Diabetes is a chronic condition in which the blood levels of sugar are elevated. There are two main types of diabetes, type 1 and type 2. Type 1 diabetes is usually diagnosed at a young age where the body does not produce insulin. Insulin is a hormone that is involved in bringing sugar from the blood and into the cells. If insulin is not produced, that sugar remains in the bloodstream and becomes elevated.
Type 2 diabetes is usually diagnosed later in life. The issue with type 2 diabetes is that either the body does not respond to the insulin that is in the body, or the body does not have enough insulin, or both.
Diabetes symptoms may involve:
- Random weight loss
- Being very thirsty
- Urinating frequently
- Blurry vision
Complications can occur if diabetes is not controlled. These complications can include:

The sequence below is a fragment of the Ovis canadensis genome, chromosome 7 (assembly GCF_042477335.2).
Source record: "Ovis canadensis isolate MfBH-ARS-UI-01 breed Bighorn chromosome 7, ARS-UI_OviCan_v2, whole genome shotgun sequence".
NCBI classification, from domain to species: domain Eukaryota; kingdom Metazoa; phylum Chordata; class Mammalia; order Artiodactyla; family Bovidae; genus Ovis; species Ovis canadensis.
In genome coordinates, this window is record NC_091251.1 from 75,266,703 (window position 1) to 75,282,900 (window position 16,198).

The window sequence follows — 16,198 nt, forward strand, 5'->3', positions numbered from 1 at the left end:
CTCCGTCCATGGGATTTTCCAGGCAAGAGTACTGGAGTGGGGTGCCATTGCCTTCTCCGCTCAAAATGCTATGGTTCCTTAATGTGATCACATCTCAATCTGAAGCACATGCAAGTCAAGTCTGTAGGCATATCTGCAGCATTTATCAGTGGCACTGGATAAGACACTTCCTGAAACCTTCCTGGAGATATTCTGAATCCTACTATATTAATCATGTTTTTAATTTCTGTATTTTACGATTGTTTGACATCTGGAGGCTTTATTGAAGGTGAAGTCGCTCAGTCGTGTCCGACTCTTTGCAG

- Kidney disease
- Eye disease
- Heart attacks
- Numbness or tingling in hands and feet
- Amputation from infection
Type 1 diabetes is managed by giving insulin. However, Type 2 diabetes may be managed with dietary changes and weight loss. If this is not enough, you may need oral medications and or insulin injections. Once diabetes is diagnosed, routine management and follow ups with a healthcare provider will be necessary. If you have diabetes, please consult a healthcare provider to make sure your diabetes is well controlled.